# Inverse of tensor `torch.unfold` function

Hello,
I would need a fast way to merge the output of a `torch.Tensor.unfold`. However, I cannot find anything such that. `for` loops are too much slow for this case…

Example of what I would like to have:

``````import torch

A = torch.rand(4, 2, 7, 21)

# the following creates a view so that the 3rd dimension is
# split in windows
# * window size (kernel): 4
# * stride: 3
A = A.unfold(3, 4, 3)
# shape: torch.Size([4, 1, 7, 6, 4])

# [...] some operation on the windows

# now summing up windows by averaging overlapped
# points within windows, something like:
B = A.fold(4, 4, 3, 'mean')

``````

Could you try `torch.nn.functional.fold`?

Well, I’m not completely understanding how it works… and, by the way, it accepts only 3D input, but mine is 5D

Yeah, `fold` might not be flexible enough for your use case. However, since you are creating overlapping windows, how would you like to reduce the overlapping sections?

I think that I’ve found a workaround.

The idea is that after the unfolding you have a tensor with the windows in the last dimension:

``````In [10]: a = torch.arange(4*1*2*15).float().reshape(4, 1, 2, 15)

In [11]: a
Out[11]:
tensor([[[[  0.,   1.,   2.,   3.,   4.,   5.,   6.,   7.,   8.,   9.,  10.,
11.,  12.,  13.,  14.],
[ 15.,  16.,  17.,  18.,  19.,  20.,  21.,  22.,  23.,  24.,  25.,
26.,  27.,  28.,  29.]]],

[[[ 30.,  31.,  32.,  33.,  34.,  35.,  36.,  37.,  38.,  39.,  40.,
41.,  42.,  43.,  44.],
[ 45.,  46.,  47.,  48.,  49.,  50.,  51.,  52.,  53.,  54.,  55.,
56.,  57.,  58.,  59.]]],

[[[ 60.,  61.,  62.,  63.,  64.,  65.,  66.,  67.,  68.,  69.,  70.,
71.,  72.,  73.,  74.],
[ 75.,  76.,  77.,  78.,  79.,  80.,  81.,  82.,  83.,  84.,  85.,
86.,  87.,  88.,  89.]]],

[[[ 90.,  91.,  92.,  93.,  94.,  95.,  96.,  97.,  98.,  99., 100.,
101., 102., 103., 104.],
[105., 106., 107., 108., 109., 110., 111., 112., 113., 114., 115.,
116., 117., 118., 119.]]]])

In [12]: k = 5; s = 2

In [13]: a_unf = a.unfold(3, k, s)

In [14]: a_unf
Out[14]:
tensor([[[[[  0.,   1.,   2.,   3.,   4.],
[  2.,   3.,   4.,   5.,   6.],
[  4.,   5.,   6.,   7.,   8.],
[  6.,   7.,   8.,   9.,  10.],
[  8.,   9.,  10.,  11.,  12.],
[ 10.,  11.,  12.,  13.,  14.]],

[[ 15.,  16.,  17.,  18.,  19.],
[ 17.,  18.,  19.,  20.,  21.],
[ 19.,  20.,  21.,  22.,  23.],
[ 21.,  22.,  23.,  24.,  25.],
[ 23.,  24.,  25.,  26.,  27.],
[ 25.,  26.,  27.,  28.,  29.]]]],

[[[[ 30.,  31.,  32.,  33.,  34.],
[ 32.,  33.,  34.,  35.,  36.],
[ 34.,  35.,  36.,  37.,  38.],
[ 36.,  37.,  38.,  39.,  40.],
[ 38.,  39.,  40.,  41.,  42.],
[ 40.,  41.,  42.,  43.,  44.]],

[[ 45.,  46.,  47.,  48.,  49.],
[ 47.,  48.,  49.,  50.,  51.],
[ 49.,  50.,  51.,  52.,  53.],
[ 51.,  52.,  53.,  54.,  55.],
[ 53.,  54.,  55.,  56.,  57.],
[ 55.,  56.,  57.,  58.,  59.]]]],

[[[[ 60.,  61.,  62.,  63.,  64.],
[ 62.,  63.,  64.,  65.,  66.],
[ 64.,  65.,  66.,  67.,  68.],
[ 66.,  67.,  68.,  69.,  70.],
[ 68.,  69.,  70.,  71.,  72.],
[ 70.,  71.,  72.,  73.,  74.]],

[[ 75.,  76.,  77.,  78.,  79.],
[ 77.,  78.,  79.,  80.,  81.],
[ 79.,  80.,  81.,  82.,  83.],
[ 81.,  82.,  83.,  84.,  85.],
[ 83.,  84.,  85.,  86.,  87.],
[ 85.,  86.,  87.,  88.,  89.]]]],

[[[[ 90.,  91.,  92.,  93.,  94.],
[ 92.,  93.,  94.,  95.,  96.],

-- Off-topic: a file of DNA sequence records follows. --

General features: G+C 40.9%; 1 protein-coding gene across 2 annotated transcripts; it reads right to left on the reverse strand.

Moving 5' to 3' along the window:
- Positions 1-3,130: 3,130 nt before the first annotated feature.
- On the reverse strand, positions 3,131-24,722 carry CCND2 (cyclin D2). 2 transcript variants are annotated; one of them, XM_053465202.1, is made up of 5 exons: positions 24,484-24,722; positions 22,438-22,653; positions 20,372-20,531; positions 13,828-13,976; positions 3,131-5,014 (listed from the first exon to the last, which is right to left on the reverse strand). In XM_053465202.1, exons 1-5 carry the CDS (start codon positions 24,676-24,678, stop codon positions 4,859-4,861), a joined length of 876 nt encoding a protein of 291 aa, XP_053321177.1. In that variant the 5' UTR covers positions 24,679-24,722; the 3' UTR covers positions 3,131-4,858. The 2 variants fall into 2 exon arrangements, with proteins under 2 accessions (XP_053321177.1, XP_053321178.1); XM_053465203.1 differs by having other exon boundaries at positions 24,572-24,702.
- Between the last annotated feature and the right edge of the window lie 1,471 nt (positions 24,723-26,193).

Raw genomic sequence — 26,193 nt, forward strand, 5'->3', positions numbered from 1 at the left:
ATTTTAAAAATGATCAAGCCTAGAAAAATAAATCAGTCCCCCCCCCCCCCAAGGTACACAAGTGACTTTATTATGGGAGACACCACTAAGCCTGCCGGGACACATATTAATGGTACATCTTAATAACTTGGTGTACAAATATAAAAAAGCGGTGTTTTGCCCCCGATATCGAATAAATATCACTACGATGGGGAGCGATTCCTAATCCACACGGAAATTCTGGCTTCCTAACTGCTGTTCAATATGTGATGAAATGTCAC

[ 94.,  95.,  96.,  97.,  98.],
[ 96.,  97.,  98.,  99., 100.],
[ 98.,  99., 100., 101., 102.],
[100., 101., 102., 103., 104.]],

[[105., 106., 107., 108., 109.],
[107., 108., 109., 110., 111.],
[109., 110., 111., 112., 113.],
[111., 112., 113., 114., 115.],
[113., 114., 115., 116., 117.],
[115., 116., 117., 118., 119.]]]]])

``````

Now, I want to average the overlapping elements, which in the example above are easily identifiable because they contain the same number (no processing has been made).

The idea is to sum and then divide the elements in the last `s` columns. We need a tensor to keep memory of how many additions are performed on each element. Moreover, `unfold` creates a view, so modifying entries in the last `s` columns actually modifies all the entries in all the columns, thus we need to adjust the values in the “edited” columns (or we could also copy the unfolded view to a new array if we don;t care about RAM).

``````def fix_unfolded_view(a_unf, stride):
k = a_unf.shape[-1]
s = stride
divisor = torch.ones(a_unf.shape[0], a_unf.shape[1], a_unf.shape[2], a_unf.shape[3], s)
for i in range(s):
for j in range(1, (k//s)+1):
idx = (k-1)-j*s-i
if idx < 0:
break
a_unf[:, :, :, :-j, (k-1)-i] += a_unf[:, :, :, j:, idx] / divisor[:, :, :, :-j, -i-1]
divisor[:, :, :, :-j, -i-1] += 1
a_unf[:, :, :, :, k-s:] /= divisor
``````

Finally, the elements in columns `[s:s]` of the last dimension (in the example the column starting with `2` should be fixed since they are overlapped but were not touched. For fixing them, we can recursively call the function itself, with a stride equal to `k-2*s`:

``````def fix_unfolded_view(a_unf, stride):
k = a_unf.shape[-1]
s = stride
divisor = torch.ones(a_unf.shape[0], a_unf.shape[1], a_unf.shape[2], a_unf.shape[3], s)
for i in range(s):
for j in range(1, (k//s)+1):
idx = (k-1)-j*s-i
if idx < 0:
break
a_unf[:, :, :, :-j, (k-1)-i] += a_unf[:, :, :, j:, idx] / divisor[:, :, :, :-j, -i-1]
divisor[:, :, :, :-j, -i-1] += 1
a_unf[:, :, :, :, k-s:] /= divisor
if k-2*s > 1:
del divisor
fix_unfolded_view(a_unf[:, :, :, :, :-s], k-2*s)
else:
a_unf[:, :, :, :, k-s:] /= divisor
del divisor
``````

We can then look back in the original array `a` that is now modified, wince we only used views.

The `for` loops in the worst case create a `O(k)`, but it’s less if `s > 1`; we can reasonably expect an `O(3) ~ O(5)`.

The recursive call isn’t that good, but it’s only called once or twice, usually.